Decoding Neuron Transcriptome
The human brain is composed of billions of neurons and supporting cells, forming a complex network. Understanding the molecular mechanism of neurons in the process of information processing is a basic goal of neuroscience, and new tools can better characterize the maintenance of neuron function and the development of dysfunction in the nervous system, and promote important advances in the neurological field. With the advent of the "post-genome" era, Next-Generation Sequencing (NGS) technology is rapidly detecting the ability to change the molecular basis of neuronal function, transcriptome analysis to determine the complete molecular characteristics of cells, and epigenetic analysis to determine cascade of events that induced or maintain these characteristics.
Transcriptome reflected the gene expression profile of RNA molecules, represented the current molecular state of a given cell population, and clarified the molecular characteristics of a specific cell population and cell state. The cell types of the mammalian brain are highly heterogeneous, and half of the cells are glial cells. There are thousands of types of neuron cells, which differ in shape, size, connection, and electrical characteristics. Even in the same neuron subtype, the molecular characteristics will vary depending on the signal input and the local environment.
Neuron Characteristics Determined by NGS
NGS covers a set of sequencing technologies that can read relatively short nucleotide sequences of millions to billions of DNA fragments in parallel. Sequencing technology has developed at an astonishing speed, making the cost of base sequencing drop rapidly. NGS is used in many analyses, such as genomic DNA mutation screening, bisulfite sequencing, chromatin capture, and immunoprecipitation. In addition, NGS has catalyzed many new biological analysis methods as shown in Fig.1, enabling a more comprehensive and more mechanical description of the molecular characteristics of cells.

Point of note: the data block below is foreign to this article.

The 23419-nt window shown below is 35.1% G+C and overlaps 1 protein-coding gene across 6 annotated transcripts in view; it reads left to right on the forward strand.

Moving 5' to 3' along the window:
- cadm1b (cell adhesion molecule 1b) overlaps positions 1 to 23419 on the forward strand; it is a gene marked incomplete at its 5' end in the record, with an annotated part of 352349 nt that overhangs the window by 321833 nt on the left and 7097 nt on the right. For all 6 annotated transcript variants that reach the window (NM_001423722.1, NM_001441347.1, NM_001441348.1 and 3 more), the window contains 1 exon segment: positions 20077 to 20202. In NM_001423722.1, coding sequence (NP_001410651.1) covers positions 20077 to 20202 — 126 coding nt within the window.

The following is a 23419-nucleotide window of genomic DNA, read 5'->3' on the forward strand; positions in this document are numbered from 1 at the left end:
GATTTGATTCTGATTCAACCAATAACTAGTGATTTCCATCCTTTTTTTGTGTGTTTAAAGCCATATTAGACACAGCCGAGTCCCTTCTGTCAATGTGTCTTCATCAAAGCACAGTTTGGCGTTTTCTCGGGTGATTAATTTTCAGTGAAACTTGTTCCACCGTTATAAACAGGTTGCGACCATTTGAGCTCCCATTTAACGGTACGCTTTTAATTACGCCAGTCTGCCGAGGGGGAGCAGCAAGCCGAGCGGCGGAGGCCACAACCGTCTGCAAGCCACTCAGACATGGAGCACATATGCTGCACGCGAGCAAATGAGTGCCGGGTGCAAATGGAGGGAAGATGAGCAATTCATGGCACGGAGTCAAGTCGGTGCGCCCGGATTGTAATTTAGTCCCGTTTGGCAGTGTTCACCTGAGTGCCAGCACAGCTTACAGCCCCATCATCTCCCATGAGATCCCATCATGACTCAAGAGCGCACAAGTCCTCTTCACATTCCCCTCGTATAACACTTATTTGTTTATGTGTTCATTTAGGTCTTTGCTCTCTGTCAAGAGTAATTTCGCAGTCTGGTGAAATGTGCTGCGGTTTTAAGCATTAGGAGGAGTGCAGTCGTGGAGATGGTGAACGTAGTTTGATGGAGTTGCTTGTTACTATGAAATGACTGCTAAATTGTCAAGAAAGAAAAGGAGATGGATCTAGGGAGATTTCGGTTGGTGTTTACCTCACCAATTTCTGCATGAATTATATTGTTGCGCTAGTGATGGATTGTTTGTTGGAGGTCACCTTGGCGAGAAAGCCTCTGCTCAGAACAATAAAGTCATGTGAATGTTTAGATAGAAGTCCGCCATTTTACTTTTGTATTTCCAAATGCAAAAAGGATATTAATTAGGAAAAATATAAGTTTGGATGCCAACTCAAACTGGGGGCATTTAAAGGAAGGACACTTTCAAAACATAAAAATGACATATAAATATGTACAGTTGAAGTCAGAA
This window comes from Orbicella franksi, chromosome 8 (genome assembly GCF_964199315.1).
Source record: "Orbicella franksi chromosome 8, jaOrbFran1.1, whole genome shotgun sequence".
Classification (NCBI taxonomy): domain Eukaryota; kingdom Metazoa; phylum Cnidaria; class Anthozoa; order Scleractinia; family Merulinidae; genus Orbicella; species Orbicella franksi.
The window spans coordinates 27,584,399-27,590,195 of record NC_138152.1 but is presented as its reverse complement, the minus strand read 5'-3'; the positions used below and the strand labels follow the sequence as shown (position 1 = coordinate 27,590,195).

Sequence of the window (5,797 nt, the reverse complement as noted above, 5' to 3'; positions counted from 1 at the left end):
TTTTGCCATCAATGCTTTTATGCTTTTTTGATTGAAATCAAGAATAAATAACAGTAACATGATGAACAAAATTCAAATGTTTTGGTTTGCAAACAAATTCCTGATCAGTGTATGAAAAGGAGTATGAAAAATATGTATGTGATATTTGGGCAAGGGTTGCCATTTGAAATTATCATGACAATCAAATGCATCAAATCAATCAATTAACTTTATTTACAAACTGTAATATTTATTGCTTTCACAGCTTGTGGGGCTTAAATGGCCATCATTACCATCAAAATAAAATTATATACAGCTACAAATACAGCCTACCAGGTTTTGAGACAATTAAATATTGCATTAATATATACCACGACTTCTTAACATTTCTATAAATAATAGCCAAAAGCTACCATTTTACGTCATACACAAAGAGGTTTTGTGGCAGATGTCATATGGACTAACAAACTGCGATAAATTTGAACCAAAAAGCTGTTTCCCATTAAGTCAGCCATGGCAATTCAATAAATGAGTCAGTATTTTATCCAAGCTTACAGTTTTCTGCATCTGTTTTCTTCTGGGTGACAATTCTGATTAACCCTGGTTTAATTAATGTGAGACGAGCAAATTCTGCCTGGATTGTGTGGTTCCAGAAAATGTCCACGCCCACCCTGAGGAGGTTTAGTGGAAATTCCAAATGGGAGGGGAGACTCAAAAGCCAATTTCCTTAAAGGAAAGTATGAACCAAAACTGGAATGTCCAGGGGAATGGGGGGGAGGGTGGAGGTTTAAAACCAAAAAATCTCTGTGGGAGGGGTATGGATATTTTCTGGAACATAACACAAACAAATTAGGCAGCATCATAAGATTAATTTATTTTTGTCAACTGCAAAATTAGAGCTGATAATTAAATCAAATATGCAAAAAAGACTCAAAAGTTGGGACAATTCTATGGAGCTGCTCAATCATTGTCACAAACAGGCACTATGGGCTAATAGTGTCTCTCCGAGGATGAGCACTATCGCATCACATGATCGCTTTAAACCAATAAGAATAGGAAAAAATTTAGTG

Fig.1 Neuronal cell characteristics determined by NGS testing. (Shin, 2014)
One of the most rapidly adopted applications of NGS is profiling of gene expression. In the Gene Expression Comprehensive Database (GEO), there are more than 2500 RNA-sequencing (RNA-seq) data sets, and this number is increasing rapidly. In fact, 85% of the human genome is transcribed, although the functions of most non-coding RNAs are not explained, they are particularly high in mammalian brains and show region-specific expression. These phenomena imply a strict regulation of the gene transcriptome in the central nervous system (CNS) and an important role in neuronal responses. Using target-specific amplification for quantitative PCR (qPCR) to select mRNA molecules from total RNA, and to save chain information of different complexity and performance through a variety of library preparation schemes are two important considerations when performing RNA-seq.
Fig.2 Three widely used protocols for strand-specific RNA sequencing library preparation. (Shin, 2014)
Advantages of RNA-sqe
- RNA-seq has a larger dynamic range to estimate the number of each mRNA molecule.
- RNA-seq can quantify the expression digitally, and the expression level is highly accurate and repeatable.
- RNA-seq does not have a priori set for detecting and quantifying transcripts, so it can quantify the abundance of isoforms, splice variants and even post-transcriptional RNA base modifications (RNA editing) in each transcript.
- RNA-seq can reveal new rare transcripts.
Emerging sequencing technologies related to neuroscience are developing rapidly, new analytical methods are emerging to explore new aspects of the epigenome or transcriptome. The transcriptome is an unbiased snapshot of the structure and abundance of RNA molecules. Using transcriptome analysis, not only can we begin to map gene-function relationships at the cellular level, but we can also better understand the pathophysiology of abnormal neuronal behavior. Creative Biolabs has advanced technology and services in neurobiology research. Please feel free to contact us if you are interested or have any questions.
- Shin J.; et al. Decoding neural transcriptomes and epigenomes via high-throughput sequencing. Nature neuroscience. 2014, 17(11): 1463-1475.